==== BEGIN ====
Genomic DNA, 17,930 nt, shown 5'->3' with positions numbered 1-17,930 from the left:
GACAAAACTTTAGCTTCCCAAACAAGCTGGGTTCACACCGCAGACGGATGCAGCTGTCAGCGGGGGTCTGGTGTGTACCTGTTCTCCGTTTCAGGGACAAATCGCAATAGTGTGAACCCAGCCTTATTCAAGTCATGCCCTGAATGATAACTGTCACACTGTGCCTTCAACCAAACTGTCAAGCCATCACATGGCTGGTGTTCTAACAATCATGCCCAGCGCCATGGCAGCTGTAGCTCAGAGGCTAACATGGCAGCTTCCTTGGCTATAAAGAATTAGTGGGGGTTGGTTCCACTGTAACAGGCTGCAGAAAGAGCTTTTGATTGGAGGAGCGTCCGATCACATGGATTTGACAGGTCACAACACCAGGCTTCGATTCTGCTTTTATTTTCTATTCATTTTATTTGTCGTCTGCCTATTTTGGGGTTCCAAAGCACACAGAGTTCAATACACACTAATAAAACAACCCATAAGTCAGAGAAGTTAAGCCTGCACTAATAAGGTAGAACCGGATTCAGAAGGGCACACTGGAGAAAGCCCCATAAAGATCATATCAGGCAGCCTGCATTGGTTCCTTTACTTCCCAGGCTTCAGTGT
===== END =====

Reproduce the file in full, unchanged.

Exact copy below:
Genomic DNA, 17,930 nt, shown 5'->3' with positions numbered 1-17,930 from the left:
GACAAAACTTTAGCTTCCCAAACAAGCTGGGTTCACACCGCAGACGGATGCAGCTGTCAGCGGGGGTCTGGTGTGTACCTGTTCTCCGTTTCAGGGACAAATCGCAATAGTGTGAACCCAGCCTTATTCAAGTCATGCCCTGAATGATAACTGTCACACTGTGCCTTCAACCAAACTGTCAAGCCATCACATGGCTGGTGTTCTAACAATCATGCCCAGCGCCATGGCAGCTGTAGCTCAGAGGCTAACATGGCAGCTTCCTTGGCTATAAAGAATTAGTGGGGGTTGGTTCCACTGTAACAGGCTGCAGAAAGAGCTTTTGATTGGAGGAGCGTCCGATCACATGGATTTGACAGGTCACAACACCAGGCTTCGATTCTGCTTTTATTTTCTATTCATTTTATTTGTCGTCTGCCTATTTTGGGGTTCCAAAGCACACAGAGTTCAATACACACTAATAAAACAACCCATAAGTCAGAGAAGTTAAGCCTGCACTAATAAGGTAGAACCGGATTCAGAAGGGCACACTGGAGAAAGCCCCATAAAGATCATATCAGGCAGCCTGCATTGGTTCCTTTACTTCCCAGGCTTCAGTGT